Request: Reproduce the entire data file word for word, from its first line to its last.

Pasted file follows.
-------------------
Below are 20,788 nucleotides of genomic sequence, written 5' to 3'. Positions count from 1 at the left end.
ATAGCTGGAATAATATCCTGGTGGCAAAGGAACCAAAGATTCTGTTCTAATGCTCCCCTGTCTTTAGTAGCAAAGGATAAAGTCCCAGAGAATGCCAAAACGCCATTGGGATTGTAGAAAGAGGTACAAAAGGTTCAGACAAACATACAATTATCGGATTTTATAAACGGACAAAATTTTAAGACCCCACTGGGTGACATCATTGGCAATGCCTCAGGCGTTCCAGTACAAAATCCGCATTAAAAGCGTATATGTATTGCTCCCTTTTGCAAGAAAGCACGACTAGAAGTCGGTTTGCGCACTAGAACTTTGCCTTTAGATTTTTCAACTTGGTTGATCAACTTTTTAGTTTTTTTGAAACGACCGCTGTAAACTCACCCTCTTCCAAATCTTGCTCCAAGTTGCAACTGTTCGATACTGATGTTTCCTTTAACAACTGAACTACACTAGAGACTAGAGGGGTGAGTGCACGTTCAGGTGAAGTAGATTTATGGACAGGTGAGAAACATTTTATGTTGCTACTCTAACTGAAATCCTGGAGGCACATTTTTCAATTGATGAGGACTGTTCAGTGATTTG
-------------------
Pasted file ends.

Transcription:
Below are 20,788 nucleotides of genomic sequence, written 5' to 3'. Positions count from 1 at the left end.
ATAGCTGGAATAATATCCTGGTGGCAAAGGAACCAAAGATTCTGTTCTAATGCTCCCCTGTCTTTAGTAGCAAAGGATAAAGTCCCAGAGAATGCCAAAACGCCATTGGGATTGTAGAAAGAGGTACAAAAGGTTCAGACAAACATACAATTATCGGATTTTATAAACGGACAAAATTTTAAGACCCCACTGGGTGACATCATTGGCAATGCCTCAGGCGTTCCAGTACAAAATCCGCATTAAAAGCGTATATGTATTGCTCCCTTTTGCAAGAAAGCACGACTAGAAGTCGGTTTGCGCACTAGAACTTTGCCTTTAGATTTTTCAACTTGGTTGATCAACTTTTTAGTTTTTTTGAAACGACCGCTGTAAACTCACCCTCTTCCAAATCTTGCTCCAAGTTGCAACTGTTCGATACTGATGTTTCCTTTAACAACTGAACTACACTAGAGACTAGAGGGGTGAGTGCACGTTCAGGTGAAGTAGATTTATGGACAGGTGAGAAACATTTTATGTTGCTACTCTAACTGAAATCCTGGAGGCACATTTTTCAATTGATGAGGACTGTTCAGTGATTTG